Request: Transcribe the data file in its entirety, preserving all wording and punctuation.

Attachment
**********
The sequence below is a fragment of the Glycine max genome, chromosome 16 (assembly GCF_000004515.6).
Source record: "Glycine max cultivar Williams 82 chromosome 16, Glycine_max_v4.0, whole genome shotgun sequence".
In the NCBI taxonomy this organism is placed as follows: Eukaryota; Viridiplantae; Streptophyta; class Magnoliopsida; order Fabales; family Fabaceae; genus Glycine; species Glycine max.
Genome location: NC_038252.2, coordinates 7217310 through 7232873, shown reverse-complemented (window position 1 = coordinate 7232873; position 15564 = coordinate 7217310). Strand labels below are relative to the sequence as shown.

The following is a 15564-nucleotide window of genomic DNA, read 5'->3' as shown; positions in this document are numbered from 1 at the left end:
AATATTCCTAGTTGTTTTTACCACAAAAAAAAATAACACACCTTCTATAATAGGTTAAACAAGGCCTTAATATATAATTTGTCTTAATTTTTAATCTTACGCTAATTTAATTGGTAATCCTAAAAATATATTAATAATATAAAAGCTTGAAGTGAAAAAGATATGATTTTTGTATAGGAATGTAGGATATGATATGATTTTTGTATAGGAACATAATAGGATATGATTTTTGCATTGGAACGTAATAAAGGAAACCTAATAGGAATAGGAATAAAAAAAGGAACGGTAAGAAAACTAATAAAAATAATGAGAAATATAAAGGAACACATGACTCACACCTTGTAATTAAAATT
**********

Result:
The sequence below is a fragment of the Glycine max genome, chromosome 16 (assembly GCF_000004515.6).
Source record: "Glycine max cultivar Williams 82 chromosome 16, Glycine_max_v4.0, whole genome shotgun sequence".
In the NCBI taxonomy this organism is placed as follows: Eukaryota; Viridiplantae; Streptophyta; class Magnoliopsida; order Fabales; family Fabaceae; genus Glycine; species Glycine max.
Genome location: NC_038252.2, coordinates 7217310 through 7232873, shown reverse-complemented (window position 1 = coordinate 7232873; position 15564 = coordinate 7217310). Strand labels below are relative to the sequence as shown.

The following is a 15564-nucleotide window of genomic DNA, read 5'->3' as shown; positions in this document are numbered from 1 at the left end:
AATATTCCTAGTTGTTTTTACCACAAAAAAAAATAACACACCTTCTATAATAGGTTAAACAAGGCCTTAATATATAATTTGTCTTAATTTTTAATCTTACGCTAATTTAATTGGTAATCCTAAAAATATATTAATAATATAAAAGCTTGAAGTGAAAAAGATATGATTTTTGTATAGGAATGTAGGATATGATATGATTTTTGTATAGGAACATAATAGGATATGATTTTTGCATTGGAACGTAATAAAGGAAACCTAATAGGAATAGGAATAAAAAAAGGAACGGTAAGAAAACTAATAAAAATAATGAGAAATATAAAGGAACACATGACTCACACCTTGTAATTAAAATT